Here are the highlights from the presentation:

  • One study showed that high-protein, high-fat meals required 30% more insulin over 6 hours and suggested using a glucose meter or continuous glucose monitor (CGM) to adjust as needed.
  • Another investigation demonstrated that consuming a mixed protein mixed meal (36 g protein, 30 g carbs, 5 g fat) when dosing only for the carb content, resulted in higher postprandial glucose values. By using a protein-fat insulin dosing algorithm, they suggested that adding 66% more insulin delivered in a combination bolus over three hours resulted in improved glucose levels. The impact of a meal that was higher in protein and fat, showed to be additive to postprandial glucose levels.
  • One study showed that mealtime doses for individuals with type 1 diabetes need to be individualized. For high-fat meals (more than 40 g), patients should consider additional mealtime insulin, around 30-35% of the initial dose. For individuals using pumps, it is recommended to try a combination bolus with half the dose before eating and half delivered over 2-2.5 hours after eating.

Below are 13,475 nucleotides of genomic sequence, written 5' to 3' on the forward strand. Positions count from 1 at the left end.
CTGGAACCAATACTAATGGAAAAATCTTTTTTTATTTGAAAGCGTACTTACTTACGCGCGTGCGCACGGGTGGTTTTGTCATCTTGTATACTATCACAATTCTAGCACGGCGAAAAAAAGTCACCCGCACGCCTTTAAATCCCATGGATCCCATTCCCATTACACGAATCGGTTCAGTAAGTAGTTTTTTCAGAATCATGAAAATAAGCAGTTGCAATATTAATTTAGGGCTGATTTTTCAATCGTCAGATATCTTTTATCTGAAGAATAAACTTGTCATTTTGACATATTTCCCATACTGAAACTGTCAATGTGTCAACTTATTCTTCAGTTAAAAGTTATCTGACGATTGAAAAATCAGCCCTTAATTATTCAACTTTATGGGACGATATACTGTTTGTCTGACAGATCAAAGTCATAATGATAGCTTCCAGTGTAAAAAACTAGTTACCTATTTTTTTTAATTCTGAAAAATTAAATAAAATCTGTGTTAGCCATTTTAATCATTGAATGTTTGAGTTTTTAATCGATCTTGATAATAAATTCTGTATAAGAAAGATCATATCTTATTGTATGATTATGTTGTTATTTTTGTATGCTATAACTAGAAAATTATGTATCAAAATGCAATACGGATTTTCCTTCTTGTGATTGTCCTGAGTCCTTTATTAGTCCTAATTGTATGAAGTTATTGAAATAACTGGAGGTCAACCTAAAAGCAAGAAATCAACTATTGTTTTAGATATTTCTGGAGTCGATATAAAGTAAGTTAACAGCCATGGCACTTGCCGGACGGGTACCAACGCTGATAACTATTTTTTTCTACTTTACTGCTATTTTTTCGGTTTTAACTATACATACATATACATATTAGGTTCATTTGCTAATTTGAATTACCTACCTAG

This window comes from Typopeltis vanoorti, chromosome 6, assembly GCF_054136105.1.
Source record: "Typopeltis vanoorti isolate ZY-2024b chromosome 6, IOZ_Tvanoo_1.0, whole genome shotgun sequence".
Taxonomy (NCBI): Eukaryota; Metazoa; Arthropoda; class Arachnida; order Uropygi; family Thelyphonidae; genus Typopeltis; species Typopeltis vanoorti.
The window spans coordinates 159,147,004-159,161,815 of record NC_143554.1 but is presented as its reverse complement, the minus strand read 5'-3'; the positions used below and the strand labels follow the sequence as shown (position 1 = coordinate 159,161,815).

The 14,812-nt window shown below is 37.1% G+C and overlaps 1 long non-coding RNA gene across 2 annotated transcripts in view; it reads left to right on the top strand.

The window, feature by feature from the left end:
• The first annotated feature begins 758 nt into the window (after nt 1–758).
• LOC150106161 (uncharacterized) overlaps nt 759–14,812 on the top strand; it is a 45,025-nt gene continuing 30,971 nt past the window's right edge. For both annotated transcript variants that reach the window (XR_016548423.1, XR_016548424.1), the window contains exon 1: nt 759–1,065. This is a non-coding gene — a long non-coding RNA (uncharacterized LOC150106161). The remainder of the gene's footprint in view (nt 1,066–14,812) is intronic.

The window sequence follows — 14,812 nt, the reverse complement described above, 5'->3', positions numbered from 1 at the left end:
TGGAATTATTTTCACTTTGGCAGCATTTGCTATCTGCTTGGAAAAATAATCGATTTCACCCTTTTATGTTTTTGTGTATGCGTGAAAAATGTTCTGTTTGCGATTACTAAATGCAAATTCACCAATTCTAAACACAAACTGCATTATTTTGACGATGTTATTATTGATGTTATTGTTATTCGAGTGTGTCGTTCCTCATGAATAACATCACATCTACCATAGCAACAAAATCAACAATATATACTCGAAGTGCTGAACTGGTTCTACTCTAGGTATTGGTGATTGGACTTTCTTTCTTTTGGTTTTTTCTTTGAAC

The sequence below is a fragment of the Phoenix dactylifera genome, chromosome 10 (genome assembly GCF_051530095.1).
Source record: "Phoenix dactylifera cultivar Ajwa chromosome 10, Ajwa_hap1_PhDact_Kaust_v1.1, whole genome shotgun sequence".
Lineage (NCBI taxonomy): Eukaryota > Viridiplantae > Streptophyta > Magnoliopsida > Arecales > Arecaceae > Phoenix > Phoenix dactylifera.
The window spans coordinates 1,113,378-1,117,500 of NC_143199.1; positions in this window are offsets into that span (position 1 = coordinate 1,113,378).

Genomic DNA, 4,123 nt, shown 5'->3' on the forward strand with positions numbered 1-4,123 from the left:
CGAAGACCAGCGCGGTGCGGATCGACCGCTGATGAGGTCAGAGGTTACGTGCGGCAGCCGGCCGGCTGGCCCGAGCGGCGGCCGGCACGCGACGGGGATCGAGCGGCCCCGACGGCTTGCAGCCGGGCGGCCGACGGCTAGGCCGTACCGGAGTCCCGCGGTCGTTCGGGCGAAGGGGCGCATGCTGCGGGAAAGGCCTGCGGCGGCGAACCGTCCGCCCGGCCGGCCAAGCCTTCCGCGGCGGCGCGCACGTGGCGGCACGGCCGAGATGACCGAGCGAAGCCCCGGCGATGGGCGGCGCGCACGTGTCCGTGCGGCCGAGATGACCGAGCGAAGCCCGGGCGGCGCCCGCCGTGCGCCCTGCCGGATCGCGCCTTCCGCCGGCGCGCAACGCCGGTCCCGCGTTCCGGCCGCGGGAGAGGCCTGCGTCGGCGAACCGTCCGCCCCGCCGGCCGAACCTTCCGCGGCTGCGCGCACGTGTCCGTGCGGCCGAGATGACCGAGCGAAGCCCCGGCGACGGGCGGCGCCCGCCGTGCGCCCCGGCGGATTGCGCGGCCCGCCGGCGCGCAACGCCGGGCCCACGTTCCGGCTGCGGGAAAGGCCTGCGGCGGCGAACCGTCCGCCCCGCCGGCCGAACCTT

• One investigation suggested that high-protein and high-fat meals require a >60% ICR (insulin-carb ratio) as a standard bolus before the meal with an additional ICR up to 70% in an extended bolus starting at 1.5-5 hours after the meal.

Conclusions

  • Experts suggest altering your insulin dosing and changing the timing of insulin delivery can help better navigate tricky meals that are high in fat and/or protein.
  • Using the bolus techniques presented above, those on an insulin pump can experiment to achieve what works best (Note: If low blood glucose occurs, it is recommended to extend the duration of the remainder of the extended dose.)
  • Those using multiple daily injections can also vary the timing and dose of their insulin according to the specific meal (although this may be more tedious). You could also consider different insulin based on their activity profiles (make sure to discuss any changes with your healthcare provider!).